Multiple small multiples


When exploring a dataset on population compiled by the UN I ended up producing a number of small multiples charts. Each of the individual graphics had identical horizontal scales (the year, running from 1950 to 2100). The vertical scales (population) all began at zero but had varying maxima depending on the maximum value for the population (estimated or projected) of the country in question. This wasn’t, initially, an explicit design decision. It came about because the script used to construct the individual charts did so as a serial process and then stitched the files together. The question I had to consider, therefore, was whether this is/was suitable for small multiples?

Independent scales

Below is one eample, showing the past estimates and future projections for population for the world’s twelve largest countries (in terms of population) as of 2010 (source: UN).

UN population projections for the twelve largest countries of the world as of 2010, with independent vertical scaling

In this case, with independent scaling of the vertical axes, we can easily identify comparable trends between a number of the countries even when the countries differ greatly in initial population. The similarity between neighbouring India and Bangladesh might not be particularly surprising, but the fact that the Latin American countries in the same column – Brazil and Mexico – also show similar trends is perhaps more interesting.

By contrast, the curves for China and Japan look very different from each other and from all the other countries. In the case of the former I presume this is closely related to the one-child policy, in force since 1979. As far as I’m aware (but I’m not an expert) in Japan, where population growth has already stopped, the drop-off in fertility rates is more a matter of choice, but the flattening (and future decline) of the population curves are exacerbated by an ageing population.

Where this form of scaling of the vertical axis falls short is in trying to compare absolute values between countries. This has to be done verbally – by actually mentally storing values read from the charts – rather than direct visual comparison. For example, comparing the curves of China and India alone does not tell the reader which is projected to have the greater population in 2100. In fact, the scales used are quite different and India’s population could exceed China’s by as much as half a billion by 2100, despite trailing at the present time.

A single scale

The obvious alternative to the above is to use a single scale for all vertical axes as shown below.

UN population projections for the twelve largest countries of the world as of 2010, with a single vertical scale

From a quick browse of the books sitting on my bookshelf, this would seem to be the usual approach. It certainly makes a comparison of the past and future populations of China and India more visual. It also makes clear something I didn’t touch upon previously: Nigeria is likely to be the third most populous country by the end of the twenty-first century, at the current time it is only the seventh-most populous.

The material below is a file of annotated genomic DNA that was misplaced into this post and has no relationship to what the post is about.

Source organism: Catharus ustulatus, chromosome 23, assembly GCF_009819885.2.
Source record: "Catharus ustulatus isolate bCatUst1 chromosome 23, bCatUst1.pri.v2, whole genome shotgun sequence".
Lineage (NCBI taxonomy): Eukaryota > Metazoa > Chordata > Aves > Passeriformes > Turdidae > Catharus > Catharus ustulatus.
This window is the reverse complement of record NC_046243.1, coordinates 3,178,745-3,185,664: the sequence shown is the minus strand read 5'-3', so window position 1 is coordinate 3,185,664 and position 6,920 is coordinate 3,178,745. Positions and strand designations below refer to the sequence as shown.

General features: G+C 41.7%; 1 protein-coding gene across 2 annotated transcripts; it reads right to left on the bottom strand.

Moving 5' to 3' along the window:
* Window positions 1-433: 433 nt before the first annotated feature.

Unfortunately most of the other detail is lost because the curves in most cases are flattened to such an extent.

 A scale for each row

Another possibility is to use a common vertical scale for each row of the small multiple chart. In principle this allows the reader to compare absolute values easily for charts in a single row whilst keeping the curve structures for the less populous countries visible.

UN population projections for the twelve largest countries of the world as of 2010, with a vertical scale for each row

This version does allow for the direct comparison of China and India as in the previous example, while the curve structures for Indonesia, Brazil, Pakistan, Nigeria, Japan, Mexico and Philippines are still well-defined.

As is, this version still has perceptual problems. The division in to rows of three is done for reasons of practicality; in terms of the data it’s arbitrary. It makes the comparison of curves between rows awkward.

In addition, for each row the scale is “normalised” to the maximum population value in the row. Since the future population of Nigeria is projected to exceed those in Indonesia, Brazil and Pakistan, the third row’s scale exceeds that of the second row which may be confusing.

A logarithmic scale

Of course, a common way to show data that varies over a large range is to replace a linear scale with a logarithmic one. But is this approach appropriate for a small multiples chart?

UN population projections for the twelve largest countries of the world as of 2010, using a logarithmic vertical scale

The answer to the question above is, perhaps, that it depends what you’re looking for. The level of detail seen in the first figure is not present but the trends are more obvious for the countries with the smaller population than in the second example. The scaling is consistent between rows but, for some, will not be intuitive. It’s possible to compare the absolute values for China and India directly but the comparison will not be all that accurate – the fact that the population of India could exceed that of China by as much as half a billion by 2100 is not at all obvious.


Each form of vertical scaling has it’s upsides and downsides. For this dataset, with no specific goal in mind other than exploration, I find the independent scaling of the original example to be the most revealing. However, the ‘views’ of the data created by the other scaling methods do make more obvious certain aspects, such as the projected swapping in ranking of China and India and the massive increase in population expected in Nigeria over the remainder of the century.

Have I neglected a better alternative?

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